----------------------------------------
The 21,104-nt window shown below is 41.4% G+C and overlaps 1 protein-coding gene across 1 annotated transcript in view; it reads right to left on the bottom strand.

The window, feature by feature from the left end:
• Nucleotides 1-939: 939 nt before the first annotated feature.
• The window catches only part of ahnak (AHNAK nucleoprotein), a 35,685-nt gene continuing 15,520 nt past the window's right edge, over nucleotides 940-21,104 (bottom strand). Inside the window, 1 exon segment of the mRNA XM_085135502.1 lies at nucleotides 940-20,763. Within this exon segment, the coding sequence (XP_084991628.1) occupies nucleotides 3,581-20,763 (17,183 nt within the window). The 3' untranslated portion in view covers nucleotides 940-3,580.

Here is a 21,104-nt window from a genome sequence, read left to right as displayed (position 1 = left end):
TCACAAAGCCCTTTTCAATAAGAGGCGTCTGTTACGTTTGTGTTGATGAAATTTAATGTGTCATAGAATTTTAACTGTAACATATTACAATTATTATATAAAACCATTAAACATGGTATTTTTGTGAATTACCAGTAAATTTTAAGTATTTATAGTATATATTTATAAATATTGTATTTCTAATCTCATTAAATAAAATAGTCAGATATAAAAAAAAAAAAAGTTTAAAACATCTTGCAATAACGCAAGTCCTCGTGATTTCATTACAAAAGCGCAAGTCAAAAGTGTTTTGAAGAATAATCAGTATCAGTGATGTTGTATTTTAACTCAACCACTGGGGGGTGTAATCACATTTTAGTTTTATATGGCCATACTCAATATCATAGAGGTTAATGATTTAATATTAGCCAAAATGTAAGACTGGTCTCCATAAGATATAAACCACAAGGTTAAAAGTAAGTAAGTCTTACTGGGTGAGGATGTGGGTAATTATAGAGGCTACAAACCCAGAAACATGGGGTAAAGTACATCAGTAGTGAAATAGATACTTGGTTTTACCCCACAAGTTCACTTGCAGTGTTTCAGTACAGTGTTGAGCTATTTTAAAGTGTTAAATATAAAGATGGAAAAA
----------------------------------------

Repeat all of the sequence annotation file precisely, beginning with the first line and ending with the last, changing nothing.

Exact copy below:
The 21,104-nt window shown below is 41.4% G+C and overlaps 1 protein-coding gene across 1 annotated transcript in view; it reads right to left on the bottom strand.

The window, feature by feature from the left end:
• Nucleotides 1-939: 939 nt before the first annotated feature.
• The window catches only part of ahnak (AHNAK nucleoprotein), a 35,685-nt gene continuing 15,520 nt past the window's right edge, over nucleotides 940-21,104 (bottom strand). Inside the window, 1 exon segment of the mRNA XM_085135502.1 lies at nucleotides 940-20,763. Within this exon segment, the coding sequence (XP_084991628.1) occupies nucleotides 3,581-20,763 (17,183 nt within the window). The 3' untranslated portion in view covers nucleotides 940-3,580.

Here is a 21,104-nt window from a genome sequence, read left to right as displayed (position 1 = left end):
TCACAAAGCCCTTTTCAATAAGAGGCGTCTGTTACGTTTGTGTTGATGAAATTTAATGTGTCATAGAATTTTAACTGTAACATATTACAATTATTATATAAAACCATTAAACATGGTATTTTTGTGAATTACCAGTAAATTTTAAGTATTTATAGTATATATTTATAAATATTGTATTTCTAATCTCATTAAATAAAATAGTCAGATATAAAAAAAAAAAAAGTTTAAAACATCTTGCAATAACGCAAGTCCTCGTGATTTCATTACAAAAGCGCAAGTCAAAAGTGTTTTGAAGAATAATCAGTATCAGTGATGTTGTATTTTAACTCAACCACTGGGGGGTGTAATCACATTTTAGTTTTATATGGCCATACTCAATATCATAGAGGTTAATGATTTAATATTAGCCAAAATGTAAGACTGGTCTCCATAAGATATAAACCACAAGGTTAAAAGTAAGTAAGTCTTACTGGGTGAGGATGTGGGTAATTATAGAGGCTACAAACCCAGAAACATGGGGTAAAGTACATCAGTAGTGAAATAGATACTTGGTTTTACCCCACAAGTTCACTTGCAGTGTTTCAGTACAGTGTTGAGCTATTTTAAAGTGTTAAATATAAAGATGGAAAAA